I was doing some coding down at Portland Code School recently, and a classmate wandered by and paused when he saw my screen. “Is that Vim?” he asked. “What plugins are you using to make it look like that?” The screen he was looking at was much like this one:
This is actually all plain vanilla Vim–I’ve got a couple of plugins that add a little functionality (tpope’s Surround, Unimpaired, and Repeat are about it)–but nothing that changes the display of Vim at all. I’ve thought about picking up NerdTree because I’ve heard about it a lot, but I’m still feeling like a new-enough Vim convert that I don’t want to start using anything too far from the basic functionality of Vim, just because there’s so much to learn in the basic program that so many people don’t know about–which brings us back to my classmate and his question about my screen setup.
file1 open and want to see
file2 next to it, all you need is
:vs file2. If the files are in different directories, you’ll need to use the path to the file you want, as you might expect. To navigate to the file on the right from the file on the left, it’s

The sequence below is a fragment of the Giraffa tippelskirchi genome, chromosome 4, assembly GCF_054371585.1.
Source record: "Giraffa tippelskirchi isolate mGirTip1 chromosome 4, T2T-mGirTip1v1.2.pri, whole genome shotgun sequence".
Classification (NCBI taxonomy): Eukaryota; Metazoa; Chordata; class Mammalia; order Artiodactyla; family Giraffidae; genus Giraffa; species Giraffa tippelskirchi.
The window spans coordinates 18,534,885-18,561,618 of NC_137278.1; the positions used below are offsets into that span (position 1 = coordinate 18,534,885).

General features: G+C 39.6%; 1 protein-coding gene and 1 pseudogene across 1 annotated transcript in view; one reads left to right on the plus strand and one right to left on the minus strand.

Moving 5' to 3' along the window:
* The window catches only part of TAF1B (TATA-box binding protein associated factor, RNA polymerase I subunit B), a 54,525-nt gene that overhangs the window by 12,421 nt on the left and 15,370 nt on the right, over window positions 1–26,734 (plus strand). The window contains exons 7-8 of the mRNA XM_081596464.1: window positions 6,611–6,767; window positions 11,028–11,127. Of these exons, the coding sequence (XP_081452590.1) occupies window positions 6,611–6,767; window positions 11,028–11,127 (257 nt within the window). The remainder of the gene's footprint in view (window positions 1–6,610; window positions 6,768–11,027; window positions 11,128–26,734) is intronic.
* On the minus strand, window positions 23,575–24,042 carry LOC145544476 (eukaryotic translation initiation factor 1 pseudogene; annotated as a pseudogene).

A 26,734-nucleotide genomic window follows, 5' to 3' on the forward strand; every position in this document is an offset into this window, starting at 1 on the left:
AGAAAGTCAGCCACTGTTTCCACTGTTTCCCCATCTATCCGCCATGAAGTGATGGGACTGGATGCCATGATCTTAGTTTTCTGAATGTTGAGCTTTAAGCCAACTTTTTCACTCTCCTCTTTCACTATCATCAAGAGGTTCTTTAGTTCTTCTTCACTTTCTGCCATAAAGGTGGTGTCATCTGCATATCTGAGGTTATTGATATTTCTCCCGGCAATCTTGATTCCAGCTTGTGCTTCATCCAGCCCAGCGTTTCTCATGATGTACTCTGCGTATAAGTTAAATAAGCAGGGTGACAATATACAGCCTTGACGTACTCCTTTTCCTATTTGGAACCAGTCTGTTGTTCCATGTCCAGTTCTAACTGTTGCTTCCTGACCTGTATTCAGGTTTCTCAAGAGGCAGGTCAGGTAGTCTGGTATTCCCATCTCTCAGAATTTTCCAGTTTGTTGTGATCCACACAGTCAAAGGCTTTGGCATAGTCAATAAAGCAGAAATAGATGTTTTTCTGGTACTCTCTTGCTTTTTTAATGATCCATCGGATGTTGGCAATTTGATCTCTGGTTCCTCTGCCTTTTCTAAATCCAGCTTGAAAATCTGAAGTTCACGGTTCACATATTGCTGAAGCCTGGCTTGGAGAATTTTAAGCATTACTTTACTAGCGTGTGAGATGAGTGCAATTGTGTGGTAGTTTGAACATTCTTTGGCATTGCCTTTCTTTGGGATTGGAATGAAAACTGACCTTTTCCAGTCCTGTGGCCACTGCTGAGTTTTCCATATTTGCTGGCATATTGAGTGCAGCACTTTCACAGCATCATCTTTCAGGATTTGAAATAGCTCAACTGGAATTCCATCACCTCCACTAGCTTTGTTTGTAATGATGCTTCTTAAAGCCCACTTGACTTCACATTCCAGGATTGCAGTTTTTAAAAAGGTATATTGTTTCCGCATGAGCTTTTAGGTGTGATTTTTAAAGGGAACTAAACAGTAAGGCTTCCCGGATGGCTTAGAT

ctrl-w l, and the other direction is of course
ctrl-w h. You can move the splits around with the captial letters of the movement keys after the
ctrl-w. There are also horizontal splits available with
:sp, and you can have both kinds of splits going at once, like this:
As you might guess, you use
ctrl-w j and
ctrl-w k to navigate to splits below or above your current file, and the capitalized versions to move splits around. It’s worth noting that when you start moving splits around you can get some pretty unexpected results–I have yet to wrap my head around it.
In all of these splits, you’ll see the name of the file below the split containing that file. In addition, at the top of the screen, you’ll see a tab highlighted in blue that shows the name of the currently active file. And that, of course, brings us to tabs. In both of the images above, you’ll see more file names in addition to those highlighted in blue. These are the active splits on the other open tabs.
To open a file in a new tab, you can use
:tabe file3, again making sure to include the path to the file if it’s not in your current directory. Once you’re in that file, you can of course open up more tabs, or some splits on that tab. Moving between tabs is
gt to move one tab to the right and
gT to move one to the left.
With all these tabs and splits available, I’ve been able to keep ready access to the files I’m using in a not-too-complex Backbone project. A much more complex site might require something like NerdTree to keep track of everything that’s in use, but for now I’m happy with splits and tabs.